A study revealing decades of widespread, government-backed doping in former West Germany was leaked to a newspaper this weekend. Now there are mounting calls for all the information to be made public.
In 2008 researchers at Berlin's Humboldt University were commissioned by the Federal Institute for Sports Science, on behalf of the German Olympic Sports Confederation (DOSB), to investigate the usage of performance enhancing substances in West German sports since the 1950s.
They found that for decades the German government financed experiments with such drugs. But while the 800-page document was completed in April, it has still not been published. DW asked DOSB spokesperson Christian Klaue to explain the reasons.
DW: When did you commission the study and why?
Christian Klaue: Just after the German Olympic Committee was founded in 2006 the organization decided that an honest look at history was a prerequisite for implementing a zero-tolerance approach to doping. And then in 2008 it was decided to go ahead with the study.
When did you receive the final report?
I cannot tell you that, because the Federal Institute for Sports Science (BISp) obtained it first and then passed it on to us and the interior ministry simultaneously. Currently only the members of the scientific advisory board of the German Olympic Committee have seen the report, but they are bound by a confidentiality agreement, so they are not permitted to disclose any information yet.
Why did they have to sign such a confidentiality clause?
That was part of the deal, the researchers also had to sign such an agreement.
But someone must have violated it because the Süddeutsche Zeitung newspaper quoted from the report. Were you surprised at the reactions to the revelations?
A lot of the information is not really new. Other researchers published similar findings before. This latest study has the title “Doping in Germany from 1950 to today. A historic and sociological evaluation in the context of ethical legitimacy” ("Doping in Deutschland von 1950 bis heute aus historisch-soziologischer Sicht im Kontext ethischer Legitimation"). So it was the intention to contextualize findings and evaluate them to help us understand what happened and why. So it will be very interesting to read the entire document. Only then will we be able to see how the researchers interpret their findings and how other researchers evaluate them.
So there are no surprises and everything has been known all along?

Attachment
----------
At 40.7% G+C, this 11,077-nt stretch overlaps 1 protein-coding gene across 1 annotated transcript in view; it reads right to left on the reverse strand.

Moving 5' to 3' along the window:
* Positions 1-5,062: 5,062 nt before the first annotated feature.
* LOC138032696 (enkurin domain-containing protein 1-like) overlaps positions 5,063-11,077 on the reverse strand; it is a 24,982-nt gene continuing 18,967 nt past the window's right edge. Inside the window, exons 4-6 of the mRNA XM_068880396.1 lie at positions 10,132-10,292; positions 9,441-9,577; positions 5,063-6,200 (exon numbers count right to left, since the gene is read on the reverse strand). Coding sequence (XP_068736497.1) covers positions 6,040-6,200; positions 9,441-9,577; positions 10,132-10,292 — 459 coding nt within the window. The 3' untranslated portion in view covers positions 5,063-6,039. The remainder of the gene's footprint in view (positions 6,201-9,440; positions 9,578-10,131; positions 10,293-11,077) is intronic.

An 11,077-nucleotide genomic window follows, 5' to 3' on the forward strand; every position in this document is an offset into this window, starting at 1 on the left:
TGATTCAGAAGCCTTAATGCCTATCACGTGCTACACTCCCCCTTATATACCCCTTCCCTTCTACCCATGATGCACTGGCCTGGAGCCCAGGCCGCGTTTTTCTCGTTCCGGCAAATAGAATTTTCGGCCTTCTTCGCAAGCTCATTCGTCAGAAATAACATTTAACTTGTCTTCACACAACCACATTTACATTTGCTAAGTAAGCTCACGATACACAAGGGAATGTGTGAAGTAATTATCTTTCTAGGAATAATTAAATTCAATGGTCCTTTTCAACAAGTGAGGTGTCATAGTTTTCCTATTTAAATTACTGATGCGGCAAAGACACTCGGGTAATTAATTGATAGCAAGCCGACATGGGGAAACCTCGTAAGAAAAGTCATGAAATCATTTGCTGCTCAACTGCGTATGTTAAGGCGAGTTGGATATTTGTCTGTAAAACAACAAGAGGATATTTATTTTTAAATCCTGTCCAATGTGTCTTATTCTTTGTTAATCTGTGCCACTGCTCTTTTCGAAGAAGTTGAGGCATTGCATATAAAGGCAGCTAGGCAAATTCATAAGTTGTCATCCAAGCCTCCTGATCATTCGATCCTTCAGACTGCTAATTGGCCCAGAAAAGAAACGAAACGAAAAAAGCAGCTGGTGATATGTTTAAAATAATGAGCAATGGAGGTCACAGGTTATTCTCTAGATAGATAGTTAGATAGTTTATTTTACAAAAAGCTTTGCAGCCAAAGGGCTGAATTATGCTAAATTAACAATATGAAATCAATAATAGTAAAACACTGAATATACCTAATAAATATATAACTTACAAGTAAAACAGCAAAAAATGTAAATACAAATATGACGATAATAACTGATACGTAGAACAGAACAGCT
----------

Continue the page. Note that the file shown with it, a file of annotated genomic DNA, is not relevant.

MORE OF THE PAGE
Whether or not any of this comes as a surprise is irrelevant. What is important is that all the facts are on the table now and can be discussed. Only then can we consider what political steps to take. The German Olympic Committee will look at the findings carefully, and analyze them before drawing any conclusions.
Why did it take so long to come to the decision to conduct such research into West German doping practices?
There have been several commissions which dealt extensively with the history of doping. There was the Richthofen commission in the early 1990s. But it was only after the German Olympic Committee was founded in 2006 that Thomas Bach suggested a more comprehensive approach. And now it won't be long before we have all the results on the table.
Would you say that different standards were applied to investigating doping procedures in East and West Germany?
Of course we had a completely different situation in East Germany, where there was a completely different kind of documentation, which was much more extensive than what we had in the West. So that was why we thought it was necessary to conduct a comprehensive study on the basis of previous ones conducted by Singler/Treutheim and Berendonk.
But it seems that the publication of the findings has been delayed – data protection reasons were cited, but now there is talk of publishing the complete findings including the names. So who has to be worried now?
No one has to worry. And nothing has been delayed. I really have to object strongly to such statements. It is rather the case that the findings, which were completed only in April this year, had to be verified by the scientific board and the government's data protection officer and now we are ready to publish.
But the researchers have said that it was not clear all along that the findings would really be published.
So far we have always said that the researchers publish their findings, but the German Olympic Committee is in favor of publishing it on several platforms. We could see the study being published on the Sports institute website. But that is not for us to decide.
The interview was conducted by Olivia Fritz.